Is 1,400 pages a problem?

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My friend Stan Collender, who knows more about the budget process than anybody else I can think of, says my wife is wonderful but takes me to task for my remarks on the length of the fiscal stimulus bill. (Paul Krugman, quite unappeased by my accusing Republicans of hypocrisy on the point, congratulates him on a "fine takedown".)

What Clive seems to be saying is that, at 1400 pages, the bill could not possibly have been reviewed in detail by many members of Congress before they voted for it given the rush to get it done.  What he doesn't say is that most representatives and senators generally only review the parts of any bill that are important to them for some reason...

[C]iting the number of pages as a reason to think legislation is bad is ridiculous.  That's on a par with football commentators talking about the number of minutes one team has had the ball compared to the other or the greater number of plays one team has run.

Stan, please, read what I wrote:

[F]ailing to read the law you are voting for is standard working method in Congress. But that doesn't invalidate the criticism, certainly not in the eyes of the public. Not every unread piece of legislation costs taxpayers $800 billion. It isn't too much to ask that the politicians voting for this law, even if they had to make an exception, had read it first.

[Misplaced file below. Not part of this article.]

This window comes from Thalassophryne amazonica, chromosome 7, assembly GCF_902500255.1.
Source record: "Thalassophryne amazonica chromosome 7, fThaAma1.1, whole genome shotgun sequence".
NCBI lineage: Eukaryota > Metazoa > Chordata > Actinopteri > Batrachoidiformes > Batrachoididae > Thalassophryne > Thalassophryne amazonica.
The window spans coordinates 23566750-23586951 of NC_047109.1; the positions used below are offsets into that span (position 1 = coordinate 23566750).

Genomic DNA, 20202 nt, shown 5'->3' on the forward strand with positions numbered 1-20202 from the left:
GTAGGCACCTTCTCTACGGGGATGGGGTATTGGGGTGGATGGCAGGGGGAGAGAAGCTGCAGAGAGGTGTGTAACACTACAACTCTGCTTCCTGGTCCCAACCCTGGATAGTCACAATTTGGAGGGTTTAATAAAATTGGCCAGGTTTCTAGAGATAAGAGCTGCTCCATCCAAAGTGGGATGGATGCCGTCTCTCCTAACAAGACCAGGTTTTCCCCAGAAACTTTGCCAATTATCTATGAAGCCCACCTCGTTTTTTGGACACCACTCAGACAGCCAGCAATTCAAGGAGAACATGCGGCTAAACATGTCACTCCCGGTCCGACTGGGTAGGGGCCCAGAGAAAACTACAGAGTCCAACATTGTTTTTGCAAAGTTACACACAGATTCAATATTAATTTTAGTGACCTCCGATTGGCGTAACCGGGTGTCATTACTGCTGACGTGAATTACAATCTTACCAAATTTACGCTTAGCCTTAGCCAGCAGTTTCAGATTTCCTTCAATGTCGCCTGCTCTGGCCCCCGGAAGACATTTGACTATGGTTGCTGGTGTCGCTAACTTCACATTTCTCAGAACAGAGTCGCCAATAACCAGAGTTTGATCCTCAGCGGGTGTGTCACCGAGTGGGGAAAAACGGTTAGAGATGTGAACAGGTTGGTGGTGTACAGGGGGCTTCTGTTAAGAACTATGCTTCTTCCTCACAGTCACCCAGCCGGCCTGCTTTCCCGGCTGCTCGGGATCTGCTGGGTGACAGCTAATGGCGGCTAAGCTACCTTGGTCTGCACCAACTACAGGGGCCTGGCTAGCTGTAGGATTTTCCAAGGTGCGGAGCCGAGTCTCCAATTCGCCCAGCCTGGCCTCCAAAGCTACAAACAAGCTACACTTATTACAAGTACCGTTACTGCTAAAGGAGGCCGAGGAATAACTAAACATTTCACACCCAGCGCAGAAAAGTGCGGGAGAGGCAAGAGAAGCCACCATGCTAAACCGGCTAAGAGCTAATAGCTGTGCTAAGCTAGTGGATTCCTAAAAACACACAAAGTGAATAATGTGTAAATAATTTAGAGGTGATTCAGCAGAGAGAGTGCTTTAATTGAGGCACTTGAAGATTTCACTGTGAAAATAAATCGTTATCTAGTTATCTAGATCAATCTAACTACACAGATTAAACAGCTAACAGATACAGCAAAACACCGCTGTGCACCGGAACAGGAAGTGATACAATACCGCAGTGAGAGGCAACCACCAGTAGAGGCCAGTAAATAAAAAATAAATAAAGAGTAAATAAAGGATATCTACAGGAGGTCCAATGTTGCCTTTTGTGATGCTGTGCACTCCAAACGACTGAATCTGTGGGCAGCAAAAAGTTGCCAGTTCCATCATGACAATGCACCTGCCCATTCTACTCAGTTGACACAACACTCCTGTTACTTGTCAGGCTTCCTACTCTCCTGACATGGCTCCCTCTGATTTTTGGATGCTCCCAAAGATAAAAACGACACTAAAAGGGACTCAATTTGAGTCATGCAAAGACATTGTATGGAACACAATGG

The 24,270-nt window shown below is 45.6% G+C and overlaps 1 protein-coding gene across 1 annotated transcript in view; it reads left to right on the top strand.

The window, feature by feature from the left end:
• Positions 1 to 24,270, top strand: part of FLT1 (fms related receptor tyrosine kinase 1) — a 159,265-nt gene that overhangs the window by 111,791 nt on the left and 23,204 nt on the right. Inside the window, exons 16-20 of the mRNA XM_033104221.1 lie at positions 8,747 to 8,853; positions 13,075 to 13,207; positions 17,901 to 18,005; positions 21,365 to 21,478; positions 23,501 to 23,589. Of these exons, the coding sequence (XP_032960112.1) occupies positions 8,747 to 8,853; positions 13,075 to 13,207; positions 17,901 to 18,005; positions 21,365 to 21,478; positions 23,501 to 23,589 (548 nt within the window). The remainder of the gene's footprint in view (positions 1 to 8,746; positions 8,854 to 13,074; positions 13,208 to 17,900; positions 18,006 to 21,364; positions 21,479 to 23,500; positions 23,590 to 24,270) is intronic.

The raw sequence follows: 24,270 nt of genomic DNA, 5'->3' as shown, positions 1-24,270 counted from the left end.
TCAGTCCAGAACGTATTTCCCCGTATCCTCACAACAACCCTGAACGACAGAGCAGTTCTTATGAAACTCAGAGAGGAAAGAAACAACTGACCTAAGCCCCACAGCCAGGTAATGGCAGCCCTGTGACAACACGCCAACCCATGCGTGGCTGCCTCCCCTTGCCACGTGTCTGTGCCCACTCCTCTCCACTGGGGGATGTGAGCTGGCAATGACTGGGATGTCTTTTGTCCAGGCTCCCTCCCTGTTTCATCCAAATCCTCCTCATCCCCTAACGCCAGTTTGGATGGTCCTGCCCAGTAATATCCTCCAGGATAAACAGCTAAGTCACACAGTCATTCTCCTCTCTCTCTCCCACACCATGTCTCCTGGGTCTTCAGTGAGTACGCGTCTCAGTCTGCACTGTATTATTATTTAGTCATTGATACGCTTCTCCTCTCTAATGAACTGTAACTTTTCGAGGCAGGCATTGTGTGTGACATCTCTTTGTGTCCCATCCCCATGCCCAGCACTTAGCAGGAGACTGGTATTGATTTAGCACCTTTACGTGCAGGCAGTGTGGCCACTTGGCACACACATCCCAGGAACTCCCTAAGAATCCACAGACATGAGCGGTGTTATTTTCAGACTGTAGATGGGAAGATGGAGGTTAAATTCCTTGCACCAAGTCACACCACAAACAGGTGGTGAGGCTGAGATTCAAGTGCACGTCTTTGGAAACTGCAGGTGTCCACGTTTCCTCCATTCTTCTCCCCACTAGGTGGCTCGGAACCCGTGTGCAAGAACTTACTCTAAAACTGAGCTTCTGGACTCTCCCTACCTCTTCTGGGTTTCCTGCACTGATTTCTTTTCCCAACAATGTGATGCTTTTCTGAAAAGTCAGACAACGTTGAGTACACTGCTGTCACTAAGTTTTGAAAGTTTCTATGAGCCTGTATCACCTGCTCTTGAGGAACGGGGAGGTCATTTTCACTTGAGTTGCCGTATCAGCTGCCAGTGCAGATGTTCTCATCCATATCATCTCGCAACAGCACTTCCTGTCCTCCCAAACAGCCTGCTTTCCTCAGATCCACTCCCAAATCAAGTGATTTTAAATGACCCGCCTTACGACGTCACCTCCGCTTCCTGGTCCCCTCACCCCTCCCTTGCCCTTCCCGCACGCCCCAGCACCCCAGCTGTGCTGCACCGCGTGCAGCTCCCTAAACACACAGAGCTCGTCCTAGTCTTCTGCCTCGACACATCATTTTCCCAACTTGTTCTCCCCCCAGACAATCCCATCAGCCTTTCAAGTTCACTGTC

Well, is that too much to ask? The point is not length as such, obviously, but length in relation to time for consideration. In that very post I said that, on balance, I am for this measure. So I can hardly be accused of saying that any 1,400 page law must be bad. But I cannot think that passing such an enormously expensive and complicated piece of legislation in such a frantic rush is good government--even if it is standard practice.

(Paul reminds us that "War and Peace" is both very long and very good. That made me think of the Woody Allen joke about the fellow who took a speed-reading course and then read the novel. "It's about Russia.")

(Stan also has a wonderful wife, by the way.)

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Clive Crook is a senior editor of The Atlantic and a columnist for Bloomberg View. He was the Washington columnist for the Financial Times, and before that worked at The Economist for more than 20 years, including 11 years as deputy editor. Crook writes about the intersection of politics and economics. More

Crook writes about the intersection of politics and economics.

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